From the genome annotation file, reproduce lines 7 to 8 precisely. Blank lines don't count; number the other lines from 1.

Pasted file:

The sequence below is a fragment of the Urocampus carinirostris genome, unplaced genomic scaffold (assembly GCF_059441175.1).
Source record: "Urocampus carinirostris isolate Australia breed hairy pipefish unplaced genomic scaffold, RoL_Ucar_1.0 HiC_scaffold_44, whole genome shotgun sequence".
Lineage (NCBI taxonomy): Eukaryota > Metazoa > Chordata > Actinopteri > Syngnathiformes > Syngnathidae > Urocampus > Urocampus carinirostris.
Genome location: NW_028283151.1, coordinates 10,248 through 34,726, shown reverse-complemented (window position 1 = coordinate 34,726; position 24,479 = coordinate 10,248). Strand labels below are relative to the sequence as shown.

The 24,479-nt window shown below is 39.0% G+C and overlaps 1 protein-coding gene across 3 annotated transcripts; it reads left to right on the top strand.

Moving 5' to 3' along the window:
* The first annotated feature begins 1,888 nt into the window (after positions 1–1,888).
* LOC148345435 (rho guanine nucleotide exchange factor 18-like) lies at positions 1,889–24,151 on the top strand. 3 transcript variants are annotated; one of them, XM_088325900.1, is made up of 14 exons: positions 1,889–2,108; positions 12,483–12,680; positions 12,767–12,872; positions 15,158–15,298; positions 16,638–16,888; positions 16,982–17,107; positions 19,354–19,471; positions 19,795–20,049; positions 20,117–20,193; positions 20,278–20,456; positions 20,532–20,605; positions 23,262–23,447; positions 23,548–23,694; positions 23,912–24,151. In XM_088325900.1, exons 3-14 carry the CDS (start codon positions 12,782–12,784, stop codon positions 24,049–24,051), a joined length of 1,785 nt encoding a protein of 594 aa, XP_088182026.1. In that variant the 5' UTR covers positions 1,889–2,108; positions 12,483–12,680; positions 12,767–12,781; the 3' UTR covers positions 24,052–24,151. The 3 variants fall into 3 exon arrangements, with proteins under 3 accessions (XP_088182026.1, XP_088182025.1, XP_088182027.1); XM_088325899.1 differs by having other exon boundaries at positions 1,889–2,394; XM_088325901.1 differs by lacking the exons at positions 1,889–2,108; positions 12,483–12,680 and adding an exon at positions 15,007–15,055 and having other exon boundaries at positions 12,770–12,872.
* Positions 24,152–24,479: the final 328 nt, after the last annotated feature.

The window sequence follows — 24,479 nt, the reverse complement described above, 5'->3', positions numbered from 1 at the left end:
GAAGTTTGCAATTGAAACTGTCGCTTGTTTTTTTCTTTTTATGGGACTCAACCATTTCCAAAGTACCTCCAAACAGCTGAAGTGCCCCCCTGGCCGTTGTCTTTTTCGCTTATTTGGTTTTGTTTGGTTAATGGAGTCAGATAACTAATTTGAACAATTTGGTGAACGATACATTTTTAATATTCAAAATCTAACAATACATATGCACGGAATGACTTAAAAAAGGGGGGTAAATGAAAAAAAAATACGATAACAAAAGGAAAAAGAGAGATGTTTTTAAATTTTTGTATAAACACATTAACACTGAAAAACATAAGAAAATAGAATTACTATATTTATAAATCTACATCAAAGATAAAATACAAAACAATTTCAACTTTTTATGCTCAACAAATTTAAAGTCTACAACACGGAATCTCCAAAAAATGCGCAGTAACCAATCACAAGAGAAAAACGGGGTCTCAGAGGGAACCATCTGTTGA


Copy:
* The first annotated feature begins 1,888 nt into the window (after positions 1–1,888).
* LOC148345435 (rho guanine nucleotide exchange factor 18-like) lies at positions 1,889–24,151 on the top strand. 3 transcript variants are annotated; one of them, XM_088325900.1, is made up of 14 exons: positions 1,889–2,108; positions 12,483–12,680; positions 12,767–12,872; positions 15,158–15,298; positions 16,638–16,888; positions 16,982–17,107; positions 19,354–19,471; positions 19,795–20,049; positions 20,117–20,193; positions 20,278–20,456; positions 20,532–20,605; positions 23,262–23,447; positions 23,548–23,694; positions 23,912–24,151. In XM_088325900.1, exons 3-14 carry the CDS (start codon positions 12,782–12,784, stop codon positions 24,049–24,051), a joined length of 1,785 nt encoding a protein of 594 aa, XP_088182026.1. In that variant the 5' UTR covers positions 1,889–2,108; positions 12,483–12,680; positions 12,767–12,781; the 3' UTR covers positions 24,052–24,151. The 3 variants fall into 3 exon arrangements, with proteins under 3 accessions (XP_088182026.1, XP_088182025.1, XP_088182027.1); XM_088325899.1 differs by having other exon boundaries at positions 1,889–2,394; XM_088325901.1 differs by lacking the exons at positions 1,889–2,108; positions 12,483–12,680 and adding an exon at positions 15,007–15,055 and having other exon boundaries at positions 12,770–12,872.